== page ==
David Sibley was gracious enough to reply to my recent post on Buff-collared Nightjar, first in a comment on my blog, then yesterday in a post on his own blog. He takes issue with me on at least one point:
Nathan Pieplow seems to suggest that, for decades, observers have misidentified Vermilion Flycatchers as Cassin’s Kingbirds, and then mistakenly written that Cassin’s Kingbird sounds like Buff-collared Nightjar.
I guess I did seem to suggest that, but I didn’t really intend to. Instead, I think I meant, “an authoritative source once misidentified a Vermilion Flycatcher as a Cassin’s Kingbird, and for decades, authors have perpetuated the error by simply citing the published assertion that Cassin’s Kingbird sounds like Buff-collared Nightjar.” Given what David wrote in his comment and his post, even the latter assertion by me is a little unfair to him at least, and perhaps to many of the other people I mentioned in that post, since David didn’t just blindly repeat the conventional wisdom; he had field experience to back it up. (However, see his post for an interesting discussion of how the conventional wisdom might have influenced his field experience.)
Overall, though, regardless of who (mis)identified what, David has started a very interesting and, I think, important discussion about a sea change that may be occurring in how birders listen to bird sounds. He writes:
I learned bird songs decades ago through countless hours of field experience, supplemented by listening to a few recordings, reading detailed descriptions, and talking to other birders. It was a subjective, holistic approach to bird songs that led to a sort of gestalt style of identification – after you hear a sound often enough the identification just becomes second-nature.
Now, it still takes countless hours, but birders have a wealth of technological aids, allowing them to study and compare bird sounds with an ease and immediacy that was never possible before. In the modern world of ipods, sonagrams, and websites like xeno-canto, birders can examine the bird sounds directly, objectively, and in great detail. This may lead (as Nathan Pieplow admits) to a slightly greater emphasis on differences in pattern rather than the more subjective and hard-to-describe differences in tone.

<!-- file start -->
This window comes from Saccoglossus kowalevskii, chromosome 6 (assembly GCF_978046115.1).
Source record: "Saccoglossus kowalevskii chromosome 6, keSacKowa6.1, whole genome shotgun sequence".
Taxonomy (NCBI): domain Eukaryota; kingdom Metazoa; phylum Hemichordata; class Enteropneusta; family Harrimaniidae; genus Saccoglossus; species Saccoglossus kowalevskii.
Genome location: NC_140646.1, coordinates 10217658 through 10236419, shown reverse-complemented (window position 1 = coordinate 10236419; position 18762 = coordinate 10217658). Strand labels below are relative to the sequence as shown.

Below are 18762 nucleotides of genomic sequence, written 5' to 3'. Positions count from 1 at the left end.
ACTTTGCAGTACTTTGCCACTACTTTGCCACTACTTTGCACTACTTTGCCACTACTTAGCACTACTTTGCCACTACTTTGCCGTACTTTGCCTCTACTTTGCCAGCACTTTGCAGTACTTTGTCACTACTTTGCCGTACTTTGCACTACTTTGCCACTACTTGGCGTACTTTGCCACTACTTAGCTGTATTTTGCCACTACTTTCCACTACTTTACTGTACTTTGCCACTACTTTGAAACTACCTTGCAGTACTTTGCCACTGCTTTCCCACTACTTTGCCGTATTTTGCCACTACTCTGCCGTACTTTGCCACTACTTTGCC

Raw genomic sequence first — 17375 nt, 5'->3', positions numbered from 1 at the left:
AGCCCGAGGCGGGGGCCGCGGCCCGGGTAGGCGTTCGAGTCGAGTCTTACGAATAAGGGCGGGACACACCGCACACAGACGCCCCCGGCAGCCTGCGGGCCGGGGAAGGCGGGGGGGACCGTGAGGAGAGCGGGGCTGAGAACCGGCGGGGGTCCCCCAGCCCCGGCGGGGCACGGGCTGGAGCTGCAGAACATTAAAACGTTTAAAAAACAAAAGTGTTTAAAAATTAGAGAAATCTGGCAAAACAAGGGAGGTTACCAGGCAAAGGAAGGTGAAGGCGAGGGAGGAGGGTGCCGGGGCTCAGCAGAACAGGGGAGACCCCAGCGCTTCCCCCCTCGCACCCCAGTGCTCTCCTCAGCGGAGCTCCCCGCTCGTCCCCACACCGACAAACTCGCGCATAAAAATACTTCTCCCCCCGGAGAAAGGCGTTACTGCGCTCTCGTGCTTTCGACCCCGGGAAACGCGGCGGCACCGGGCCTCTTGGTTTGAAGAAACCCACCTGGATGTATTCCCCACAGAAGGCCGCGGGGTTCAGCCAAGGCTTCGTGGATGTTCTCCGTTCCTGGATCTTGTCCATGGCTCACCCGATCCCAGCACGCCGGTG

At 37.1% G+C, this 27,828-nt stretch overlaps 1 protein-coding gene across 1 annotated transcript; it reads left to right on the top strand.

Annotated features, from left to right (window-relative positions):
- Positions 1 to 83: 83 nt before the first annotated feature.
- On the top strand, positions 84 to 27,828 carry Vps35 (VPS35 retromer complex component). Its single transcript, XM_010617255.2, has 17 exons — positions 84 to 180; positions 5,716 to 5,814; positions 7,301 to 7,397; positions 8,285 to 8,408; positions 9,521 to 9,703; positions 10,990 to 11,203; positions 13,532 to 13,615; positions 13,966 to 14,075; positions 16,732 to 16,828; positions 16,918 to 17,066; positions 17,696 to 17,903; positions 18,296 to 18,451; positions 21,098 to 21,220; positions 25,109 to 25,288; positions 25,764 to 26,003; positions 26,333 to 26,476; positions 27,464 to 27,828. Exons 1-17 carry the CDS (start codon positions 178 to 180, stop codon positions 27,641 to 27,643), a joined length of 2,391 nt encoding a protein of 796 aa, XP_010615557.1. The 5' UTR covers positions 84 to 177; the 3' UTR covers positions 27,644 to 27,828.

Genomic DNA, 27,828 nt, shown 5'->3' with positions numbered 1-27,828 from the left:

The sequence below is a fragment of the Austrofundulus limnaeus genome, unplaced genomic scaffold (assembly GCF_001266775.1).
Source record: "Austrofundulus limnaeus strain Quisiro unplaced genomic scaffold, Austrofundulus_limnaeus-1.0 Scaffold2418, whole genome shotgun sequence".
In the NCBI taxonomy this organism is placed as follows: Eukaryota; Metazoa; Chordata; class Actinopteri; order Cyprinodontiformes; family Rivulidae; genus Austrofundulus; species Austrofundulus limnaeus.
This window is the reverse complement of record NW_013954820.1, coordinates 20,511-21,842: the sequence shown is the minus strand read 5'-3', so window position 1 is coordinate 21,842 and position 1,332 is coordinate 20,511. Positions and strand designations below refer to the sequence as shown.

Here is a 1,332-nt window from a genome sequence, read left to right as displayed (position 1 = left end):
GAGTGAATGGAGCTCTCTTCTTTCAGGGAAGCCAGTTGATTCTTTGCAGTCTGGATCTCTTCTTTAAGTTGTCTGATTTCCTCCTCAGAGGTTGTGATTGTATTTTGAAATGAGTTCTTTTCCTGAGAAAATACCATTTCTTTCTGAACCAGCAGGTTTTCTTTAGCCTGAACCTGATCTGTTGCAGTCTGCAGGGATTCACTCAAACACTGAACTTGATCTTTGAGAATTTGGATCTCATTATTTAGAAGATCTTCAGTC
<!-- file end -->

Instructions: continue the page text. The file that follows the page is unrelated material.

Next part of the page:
Given how suggestible we are, and how tiny things can influence our perception, the detail-oriented objective approach to bird sound identification is probably better and more accurate. A similar shift happened in sight identification a couple of decades ago, and that shift can also be linked to technology. In the 1980s it was rapidly improving photographic equipment and optics that allowed more detailed study and comparison of living birds than ever before, leading to a whole new approach to identification based on feather details, molt, etc.
It may be that with modern technology Cassin’s Kingbird is no longer such a source of confusion with Buff-collared Nightjar. If so it has merely been replaced by another species (Vermilion Flycatcher) that is less easily sorted by the modern style.
This gives me a lot to think about. Perhaps the different ways in which we learned our bird sounds might provide insight into how David Sibley and I listen to sounds differently. He learned sounds in the field; I learned them on the floor of my bedroom in South Dakota when I was in high school, playing the Peterson Birding By Ear tapes over and over again. Those tapes (which remain the best resource I’ve ever seen for people who want to learn bird sounds on their own) didn’t take a holistic, all-at-once approach; instead they took an analytic approach, grouping similar sounds together and then pointing out key field marks or “handles” — here a distinctive tone quality, there a distinctive rhythm — to distinguish sounds within the groups.
I’ve used this same basic approach to sound identification ever since: recognize a pattern, then focus on a piece of it. The pattern gets you to the right group; the pieces narrow the identification to species. Tone quality is part of this analysis, but not the most important part.
In fact, in some ways I think I place a pretty low priority on tone quality. For several years now, I have been convinced that tone quality is the slipperiest attribute of sound: the hardest to analyze perceptually, the hardest to describe. And I think tone quality is responsible for most of the disconnect between most descriptions of sounds and the sounds themselves. I de-emphasize it precisely because it is so difficult to categorize. Other attributes of sound are much easier to describe and compare, so those are the ones I focus on.
For the most part, I’m just doing what works for me, but I hope it works for other people as well. I really do believe in the objective, analytic approach. On the whole, I don’t think I can say it any better than I said it at the end of my Birding article:
When we set about describing a bird sound in words, we should avoid the temptation to describe how the sound makes us feel or what it reminds us of, since those things exist in us, not in the sound. Instead we should strive to describe what is there: what can be measured with a stopwatch, pointed out on a sonogram, and defined in an empirical fashion. I cannot claim yet to have accomplished this with pinpoint accuracy. But I firmly believe that it can be done, and I firmly believe we should start to do it.